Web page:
The nonagenarian singer expresses his gratitude to many of the people who have helped him along the way.
With the help of NPR host Simon, Bennett presents not so much a memoir as a collection of sweet, uplifting tributes to people ranging from Abraham Lincoln to Lady Gaga as well as places, including Astoria in Queens, New York; the small town of Pyrites in upstate New York; and, of course, San Francisco, where Bennett famously left his heart. Each chapter concludes with a lesson the author has learned or a bit of wisdom gained from the subject of the chapter. Duke Ellington taught him never to worry “about going into or out of style,” and Lena Horne’s resilience made him think, “when life sends you difficulties or misfortunes, don’t get mad or sad—get busy.” From both Fred Astaire, who “used to float past” Bennett’s house on his regular morning walk, and Lincoln’s Gettysburg Address, the singer learned the same lesson: trim your work down to its essence. His own chapters are neat and modest. If they don’t tell readers much about Bennett’s inner life, home life, or any turmoil he might have experienced over the decades, they do paint miniportraits of many of the people who helped him on his path. Many of them, as might be expected, are musicians or songwriters, like Amy Winehouse, whose death he laments, and Ella Fitzgerald, whose albums provide a “purely joyful experience.” The author also salutes family members, like his father, who died when Bennett was 10, and painters such as Picasso and John Singer Sargent. The volume is illustrated with small reproductions of many of Bennett’s paintings, which he signs with his birth name, Anthony Benedetto.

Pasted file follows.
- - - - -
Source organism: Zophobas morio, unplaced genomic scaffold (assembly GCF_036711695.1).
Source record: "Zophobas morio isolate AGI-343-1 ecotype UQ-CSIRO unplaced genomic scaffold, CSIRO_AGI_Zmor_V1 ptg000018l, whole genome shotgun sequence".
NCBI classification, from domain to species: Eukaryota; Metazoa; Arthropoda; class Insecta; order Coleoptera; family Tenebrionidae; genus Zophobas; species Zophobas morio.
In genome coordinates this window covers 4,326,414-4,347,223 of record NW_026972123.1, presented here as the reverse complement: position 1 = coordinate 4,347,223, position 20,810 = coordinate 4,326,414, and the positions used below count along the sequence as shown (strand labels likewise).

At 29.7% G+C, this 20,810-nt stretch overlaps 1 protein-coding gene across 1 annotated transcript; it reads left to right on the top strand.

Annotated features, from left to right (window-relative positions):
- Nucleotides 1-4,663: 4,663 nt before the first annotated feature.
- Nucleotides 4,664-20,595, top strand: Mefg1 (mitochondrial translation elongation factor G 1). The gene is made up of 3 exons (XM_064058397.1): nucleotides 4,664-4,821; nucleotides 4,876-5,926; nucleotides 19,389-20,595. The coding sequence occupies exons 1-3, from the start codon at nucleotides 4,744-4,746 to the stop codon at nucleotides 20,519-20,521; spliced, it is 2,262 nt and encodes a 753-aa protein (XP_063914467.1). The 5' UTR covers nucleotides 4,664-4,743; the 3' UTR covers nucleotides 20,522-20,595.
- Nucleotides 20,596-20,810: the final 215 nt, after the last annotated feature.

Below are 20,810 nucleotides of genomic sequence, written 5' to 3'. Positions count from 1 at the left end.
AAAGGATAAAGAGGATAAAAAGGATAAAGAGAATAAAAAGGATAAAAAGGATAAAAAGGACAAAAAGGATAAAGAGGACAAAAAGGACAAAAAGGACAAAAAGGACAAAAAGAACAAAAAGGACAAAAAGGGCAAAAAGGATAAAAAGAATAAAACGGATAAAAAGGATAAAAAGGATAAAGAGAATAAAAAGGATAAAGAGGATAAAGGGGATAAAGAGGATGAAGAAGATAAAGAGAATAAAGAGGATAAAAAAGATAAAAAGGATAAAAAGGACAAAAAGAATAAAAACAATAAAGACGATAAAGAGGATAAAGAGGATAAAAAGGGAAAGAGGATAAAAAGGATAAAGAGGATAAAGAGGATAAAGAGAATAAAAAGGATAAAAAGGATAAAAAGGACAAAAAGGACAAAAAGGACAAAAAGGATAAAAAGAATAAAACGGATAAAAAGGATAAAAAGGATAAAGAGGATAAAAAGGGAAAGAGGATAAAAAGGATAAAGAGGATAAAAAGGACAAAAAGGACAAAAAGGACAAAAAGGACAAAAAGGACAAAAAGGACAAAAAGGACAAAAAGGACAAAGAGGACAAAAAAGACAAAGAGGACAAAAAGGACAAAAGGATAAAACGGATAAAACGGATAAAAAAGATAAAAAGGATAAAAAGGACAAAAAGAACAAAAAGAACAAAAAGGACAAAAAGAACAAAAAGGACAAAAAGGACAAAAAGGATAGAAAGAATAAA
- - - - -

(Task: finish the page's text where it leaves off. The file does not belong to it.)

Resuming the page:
In the past decade, Bennett has been experiencing a renaissance among listeners. Many of them should be happy to hear how he got to this point.